We were told all about the design of Disney being for the 1% that will notice the smallest details. For instance, off Main Street, tucked in a corner, there is a man holding singing lessons. It’s a staged recording through an open window, and it plays all day long as a hidden piece of ambience. Almost no one notices it, but it is beautiful when someone does. We discussed the forced perspective of the Main Street design, how the windows act as credits for park creators and imagineers, and much more about the history.
We were able to snatch a boat on the Jungle Cruise and get the comical tour done a different way. Instead of the punny jokes, our guide told us historical information about the tour. And, if you listen closely to the headhunters, they really do say, “I love disco” in the recording.
Though no one can stump me on the trivia of my favorite ride, the Haunted Mansion, it was so nice to experience Disney World’s version of this iconic attraction. The mansion is completely different in appearance at Disney World, which is explained away by the idea that the mansion appears to you the way you’d like it to, as told in its lore. However, we got to enter the ride via the “Servants Quarters,” which is a corridor still staged dressed for the mansion’s look used to take out scared children. I love that it had servant bells hanging on the wall as you walked through.
The real reason to take this tour, however, is to experience the backstage areas, as I mentioned above. We were taken behind Splash Mountain and were able to see its water reserve before heading into the building with the parade floats. Getting to see them up close was very exciting. After that, we made our way down into the utilidors, aka the underground tunnels. The utilidors serve as a way for employees to get around the park unnoticed. It would hurt the magic of Disney to see an employee in a western-inspired outfit of Frontierland in Tomorrowland, so this ensures that won’t happen.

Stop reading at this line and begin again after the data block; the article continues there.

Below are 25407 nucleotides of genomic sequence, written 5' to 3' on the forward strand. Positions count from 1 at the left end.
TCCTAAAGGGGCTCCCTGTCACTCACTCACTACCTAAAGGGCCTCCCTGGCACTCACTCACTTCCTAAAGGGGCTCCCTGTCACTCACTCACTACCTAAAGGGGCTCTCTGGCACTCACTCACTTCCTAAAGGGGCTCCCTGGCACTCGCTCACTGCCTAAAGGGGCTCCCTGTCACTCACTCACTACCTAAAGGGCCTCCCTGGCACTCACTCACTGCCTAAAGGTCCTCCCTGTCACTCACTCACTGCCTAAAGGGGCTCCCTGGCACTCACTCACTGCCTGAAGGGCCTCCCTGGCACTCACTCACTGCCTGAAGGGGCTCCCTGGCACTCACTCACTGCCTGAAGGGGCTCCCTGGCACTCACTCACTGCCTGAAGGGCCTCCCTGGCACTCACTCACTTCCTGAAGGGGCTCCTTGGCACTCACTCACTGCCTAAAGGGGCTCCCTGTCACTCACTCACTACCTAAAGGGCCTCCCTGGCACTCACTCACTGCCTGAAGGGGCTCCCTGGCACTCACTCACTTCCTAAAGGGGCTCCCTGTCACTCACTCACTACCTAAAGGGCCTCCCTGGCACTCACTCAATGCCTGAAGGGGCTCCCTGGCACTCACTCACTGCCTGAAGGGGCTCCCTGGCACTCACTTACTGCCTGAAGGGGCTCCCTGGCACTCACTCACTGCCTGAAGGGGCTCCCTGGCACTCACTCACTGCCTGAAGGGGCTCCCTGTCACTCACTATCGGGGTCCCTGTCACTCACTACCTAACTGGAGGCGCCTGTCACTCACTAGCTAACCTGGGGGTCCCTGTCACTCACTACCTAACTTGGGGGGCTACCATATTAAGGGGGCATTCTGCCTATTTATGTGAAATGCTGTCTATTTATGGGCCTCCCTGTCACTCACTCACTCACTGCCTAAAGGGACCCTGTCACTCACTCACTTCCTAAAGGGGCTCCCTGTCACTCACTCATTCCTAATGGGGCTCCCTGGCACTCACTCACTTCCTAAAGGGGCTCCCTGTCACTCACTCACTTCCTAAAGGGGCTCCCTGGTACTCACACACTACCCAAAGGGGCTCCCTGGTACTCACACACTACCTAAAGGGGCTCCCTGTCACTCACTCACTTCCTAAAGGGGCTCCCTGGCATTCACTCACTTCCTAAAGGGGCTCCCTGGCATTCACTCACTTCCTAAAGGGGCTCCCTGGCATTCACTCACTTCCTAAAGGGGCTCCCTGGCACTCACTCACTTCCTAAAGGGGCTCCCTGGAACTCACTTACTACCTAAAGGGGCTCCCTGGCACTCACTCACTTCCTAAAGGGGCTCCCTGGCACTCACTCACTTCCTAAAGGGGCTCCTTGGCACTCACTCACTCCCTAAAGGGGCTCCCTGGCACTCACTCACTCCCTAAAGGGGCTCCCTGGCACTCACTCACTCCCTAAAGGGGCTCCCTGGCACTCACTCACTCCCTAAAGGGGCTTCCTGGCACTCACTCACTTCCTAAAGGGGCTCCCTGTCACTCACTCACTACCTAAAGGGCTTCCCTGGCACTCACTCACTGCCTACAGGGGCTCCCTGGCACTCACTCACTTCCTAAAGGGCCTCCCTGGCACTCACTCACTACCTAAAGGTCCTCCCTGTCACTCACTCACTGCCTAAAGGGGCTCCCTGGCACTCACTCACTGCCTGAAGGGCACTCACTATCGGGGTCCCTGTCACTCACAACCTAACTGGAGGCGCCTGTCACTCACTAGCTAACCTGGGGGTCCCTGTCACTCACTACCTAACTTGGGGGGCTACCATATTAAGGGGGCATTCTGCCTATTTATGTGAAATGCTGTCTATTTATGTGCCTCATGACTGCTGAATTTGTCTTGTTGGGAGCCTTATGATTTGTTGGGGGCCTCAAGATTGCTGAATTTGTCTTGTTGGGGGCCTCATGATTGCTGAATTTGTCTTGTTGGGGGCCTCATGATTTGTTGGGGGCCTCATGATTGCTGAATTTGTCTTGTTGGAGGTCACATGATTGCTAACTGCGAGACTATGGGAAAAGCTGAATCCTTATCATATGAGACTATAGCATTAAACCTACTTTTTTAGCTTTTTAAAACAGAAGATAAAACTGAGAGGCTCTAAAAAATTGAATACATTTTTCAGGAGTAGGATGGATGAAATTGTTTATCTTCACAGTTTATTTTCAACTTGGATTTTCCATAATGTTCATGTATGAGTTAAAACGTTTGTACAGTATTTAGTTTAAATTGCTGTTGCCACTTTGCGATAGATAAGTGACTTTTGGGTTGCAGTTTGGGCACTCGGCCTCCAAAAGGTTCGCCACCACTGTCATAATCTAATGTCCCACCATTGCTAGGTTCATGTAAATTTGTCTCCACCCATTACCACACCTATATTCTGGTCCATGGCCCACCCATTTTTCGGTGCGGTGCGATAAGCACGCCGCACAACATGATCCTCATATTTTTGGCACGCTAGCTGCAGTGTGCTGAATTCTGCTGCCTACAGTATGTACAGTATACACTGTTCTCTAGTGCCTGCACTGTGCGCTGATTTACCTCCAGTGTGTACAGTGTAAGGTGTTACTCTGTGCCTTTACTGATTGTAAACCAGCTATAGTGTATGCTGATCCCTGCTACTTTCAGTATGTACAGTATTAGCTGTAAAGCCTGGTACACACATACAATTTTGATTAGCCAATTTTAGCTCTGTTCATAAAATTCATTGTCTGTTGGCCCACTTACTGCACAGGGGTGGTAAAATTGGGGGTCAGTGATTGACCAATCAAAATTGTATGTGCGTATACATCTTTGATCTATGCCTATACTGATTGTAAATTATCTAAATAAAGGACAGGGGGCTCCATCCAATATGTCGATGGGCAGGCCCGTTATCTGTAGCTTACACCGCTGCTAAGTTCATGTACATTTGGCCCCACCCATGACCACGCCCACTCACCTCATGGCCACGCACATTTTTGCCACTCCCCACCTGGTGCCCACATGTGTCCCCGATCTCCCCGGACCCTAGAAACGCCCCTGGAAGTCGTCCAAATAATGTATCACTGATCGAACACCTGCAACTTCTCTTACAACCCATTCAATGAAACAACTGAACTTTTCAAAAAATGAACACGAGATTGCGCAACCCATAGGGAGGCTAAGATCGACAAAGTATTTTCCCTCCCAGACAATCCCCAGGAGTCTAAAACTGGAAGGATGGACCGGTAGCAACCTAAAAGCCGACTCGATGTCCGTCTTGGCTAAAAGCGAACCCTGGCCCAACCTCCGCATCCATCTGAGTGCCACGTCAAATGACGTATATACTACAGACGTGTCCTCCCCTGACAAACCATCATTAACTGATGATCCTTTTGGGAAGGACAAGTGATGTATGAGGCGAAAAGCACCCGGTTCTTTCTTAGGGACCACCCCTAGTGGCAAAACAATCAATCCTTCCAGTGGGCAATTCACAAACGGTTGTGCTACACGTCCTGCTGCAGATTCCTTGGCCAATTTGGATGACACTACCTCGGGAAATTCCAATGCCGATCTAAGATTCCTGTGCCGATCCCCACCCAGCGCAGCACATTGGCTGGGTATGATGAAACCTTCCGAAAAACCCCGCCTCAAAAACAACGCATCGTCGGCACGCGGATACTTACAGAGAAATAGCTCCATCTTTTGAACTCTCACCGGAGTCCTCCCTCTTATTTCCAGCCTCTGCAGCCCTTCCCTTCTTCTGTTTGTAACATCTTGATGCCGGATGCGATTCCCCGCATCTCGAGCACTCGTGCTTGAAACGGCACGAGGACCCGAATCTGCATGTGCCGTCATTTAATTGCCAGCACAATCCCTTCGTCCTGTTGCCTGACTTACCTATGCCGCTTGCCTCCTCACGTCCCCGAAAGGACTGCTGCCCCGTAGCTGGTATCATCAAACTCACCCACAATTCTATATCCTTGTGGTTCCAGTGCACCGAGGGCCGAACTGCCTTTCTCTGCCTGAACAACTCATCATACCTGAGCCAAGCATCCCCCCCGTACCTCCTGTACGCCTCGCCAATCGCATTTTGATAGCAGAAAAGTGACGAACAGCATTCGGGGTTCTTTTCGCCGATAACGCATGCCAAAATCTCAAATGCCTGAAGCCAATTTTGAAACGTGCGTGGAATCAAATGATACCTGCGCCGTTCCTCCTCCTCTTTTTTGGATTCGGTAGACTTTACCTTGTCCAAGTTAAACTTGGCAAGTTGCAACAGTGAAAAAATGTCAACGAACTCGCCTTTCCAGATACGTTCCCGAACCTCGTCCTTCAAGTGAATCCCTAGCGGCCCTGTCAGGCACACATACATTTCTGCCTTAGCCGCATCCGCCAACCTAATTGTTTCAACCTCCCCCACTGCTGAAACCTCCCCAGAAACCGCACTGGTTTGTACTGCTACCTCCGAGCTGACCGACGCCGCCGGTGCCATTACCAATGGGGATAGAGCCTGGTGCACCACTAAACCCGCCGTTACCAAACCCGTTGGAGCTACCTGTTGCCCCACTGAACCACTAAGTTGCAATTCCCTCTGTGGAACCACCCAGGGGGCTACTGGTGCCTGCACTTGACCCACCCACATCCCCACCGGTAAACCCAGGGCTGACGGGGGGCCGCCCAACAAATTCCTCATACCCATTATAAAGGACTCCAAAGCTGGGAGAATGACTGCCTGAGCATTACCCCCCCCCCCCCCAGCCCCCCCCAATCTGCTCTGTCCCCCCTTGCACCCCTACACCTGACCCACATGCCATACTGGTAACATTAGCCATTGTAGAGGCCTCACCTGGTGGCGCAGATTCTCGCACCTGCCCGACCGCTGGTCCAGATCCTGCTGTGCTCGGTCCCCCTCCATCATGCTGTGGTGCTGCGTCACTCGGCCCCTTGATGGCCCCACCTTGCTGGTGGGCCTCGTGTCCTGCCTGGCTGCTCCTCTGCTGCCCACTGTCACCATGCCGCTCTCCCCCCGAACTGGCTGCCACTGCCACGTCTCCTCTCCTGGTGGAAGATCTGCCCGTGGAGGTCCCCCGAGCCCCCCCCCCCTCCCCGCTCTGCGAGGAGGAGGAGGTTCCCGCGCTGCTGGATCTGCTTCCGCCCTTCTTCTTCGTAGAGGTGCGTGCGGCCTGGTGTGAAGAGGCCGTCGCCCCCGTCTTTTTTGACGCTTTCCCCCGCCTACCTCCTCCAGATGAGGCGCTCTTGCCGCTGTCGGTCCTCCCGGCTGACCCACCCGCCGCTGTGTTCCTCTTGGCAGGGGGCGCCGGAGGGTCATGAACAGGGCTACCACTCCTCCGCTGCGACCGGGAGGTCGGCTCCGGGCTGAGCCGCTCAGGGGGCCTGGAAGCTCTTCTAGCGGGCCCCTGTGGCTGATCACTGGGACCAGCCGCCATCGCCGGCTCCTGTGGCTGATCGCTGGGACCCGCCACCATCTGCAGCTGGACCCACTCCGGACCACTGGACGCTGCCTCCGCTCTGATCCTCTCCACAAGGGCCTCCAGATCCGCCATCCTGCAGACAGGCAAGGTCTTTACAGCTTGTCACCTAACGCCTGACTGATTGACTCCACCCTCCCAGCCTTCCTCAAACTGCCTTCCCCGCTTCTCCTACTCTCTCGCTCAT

Walking through the corridors covered in Disney posters and notices was fascinating. We were shown where employees get dropped off when they arrive on their buses into the park. They enter the utilidors via a bus stop right by the outside. There are maps on the walls periodically showing you where you are so you won’t get lost. To help with that, as well, the walls are painted a different color for each area of the Magic Kingdom that you are under. For instance, pink walls mean that you are under Fantasyland. It was pretty clear when you were under the castle, and that was an amazing feeling knowing that you were under such an iconic building. The elevator to the top of the castle for the princesses was right next to us, as we watched some of the actresses make their way up in princess attire.
And, Disney’s trash system there works on vacuumed shoots that funnel the rubble to a building behind Splash Mountain. The trash pipes were over some of the tunnels, and you could hear the garbage bumping around over your head, occasionally.
It was such a different experience of the Magic Kingdom seeing it through the “Keys to the Kingdom” tour, but it was one I am so glad that I got to experience. I can’t wait to go back and try the scuba adventure at Epcot or one of the Animal Kingdom tours next!